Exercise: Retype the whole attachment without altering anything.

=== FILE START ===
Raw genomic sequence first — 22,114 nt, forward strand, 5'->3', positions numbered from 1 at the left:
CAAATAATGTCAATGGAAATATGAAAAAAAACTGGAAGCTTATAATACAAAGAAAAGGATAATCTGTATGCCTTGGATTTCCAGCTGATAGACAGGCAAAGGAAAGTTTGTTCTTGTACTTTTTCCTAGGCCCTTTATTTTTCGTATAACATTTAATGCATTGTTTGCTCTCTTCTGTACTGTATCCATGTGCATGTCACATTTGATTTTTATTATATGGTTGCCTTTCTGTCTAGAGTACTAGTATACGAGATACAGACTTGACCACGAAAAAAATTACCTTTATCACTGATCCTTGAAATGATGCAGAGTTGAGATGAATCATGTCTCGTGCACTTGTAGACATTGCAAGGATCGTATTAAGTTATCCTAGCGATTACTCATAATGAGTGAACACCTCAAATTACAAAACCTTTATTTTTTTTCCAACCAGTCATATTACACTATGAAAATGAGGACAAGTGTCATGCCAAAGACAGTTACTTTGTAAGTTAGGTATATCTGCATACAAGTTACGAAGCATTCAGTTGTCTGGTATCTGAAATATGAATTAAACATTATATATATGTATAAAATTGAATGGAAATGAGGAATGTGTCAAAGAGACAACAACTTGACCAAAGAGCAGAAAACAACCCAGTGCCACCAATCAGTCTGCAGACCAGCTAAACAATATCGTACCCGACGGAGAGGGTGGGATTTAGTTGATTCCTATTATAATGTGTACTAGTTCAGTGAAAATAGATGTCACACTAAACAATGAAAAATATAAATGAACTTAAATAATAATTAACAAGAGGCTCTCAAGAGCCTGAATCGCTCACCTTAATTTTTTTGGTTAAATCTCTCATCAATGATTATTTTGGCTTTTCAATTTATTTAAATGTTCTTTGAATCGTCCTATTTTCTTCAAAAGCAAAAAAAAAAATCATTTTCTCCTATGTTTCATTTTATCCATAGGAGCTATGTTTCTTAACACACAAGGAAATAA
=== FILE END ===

Raw genomic sequence first — 22,114 nt, forward strand, 5'->3', positions numbered from 1 at the left:
CAAATAATGTCAATGGAAATATGAAAAAAAACTGGAAGCTTATAATACAAAGAAAAGGATAATCTGTATGCCTTGGATTTCCAGCTGATAGACAGGCAAAGGAAAGTTTGTTCTTGTACTTTTTCCTAGGCCCTTTATTTTTCGTATAACATTTAATGCATTGTTTGCTCTCTTCTGTACTGTATCCATGTGCATGTCACATTTGATTTTTATTATATGGTTGCCTTTCTGTCTAGAGTACTAGTATACGAGATACAGACTTGACCACGAAAAAAATTACCTTTATCACTGATCCTTGAAATGATGCAGAGTTGAGATGAATCATGTCTCGTGCACTTGTAGACATTGCAAGGATCGTATTAAGTTATCCTAGCGATTACTCATAATGAGTGAACACCTCAAATTACAAAACCTTTATTTTTTTTCCAACCAGTCATATTACACTATGAAAATGAGGACAAGTGTCATGCCAAAGACAGTTACTTTGTAAGTTAGGTATATCTGCATACAAGTTACGAAGCATTCAGTTGTCTGGTATCTGAAATATGAATTAAACATTATATATATGTATAAAATTGAATGGAAATGAGGAATGTGTCAAAGAGACAACAACTTGACCAAAGAGCAGAAAACAACCCAGTGCCACCAATCAGTCTGCAGACCAGCTAAACAATATCGTACCCGACGGAGAGGGTGGGATTTAGTTGATTCCTATTATAATGTGTACTAGTTCAGTGAAAATAGATGTCACACTAAACAATGAAAAATATAAATGAACTTAAATAATAATTAACAAGAGGCTCTCAAGAGCCTGAATCGCTCACCTTAATTTTTTTGGTTAAATCTCTCATCAATGATTATTTTGGCTTTTCAATTTATTTAAATGTTCTTTGAATCGTCCTATTTTCTTCAAAAGCAAAAAAAAAAATCATTTTCTCCTATGTTTCATTTTATCCATAGGAGCTATGTTTCTTAACACACAAGGAAATAA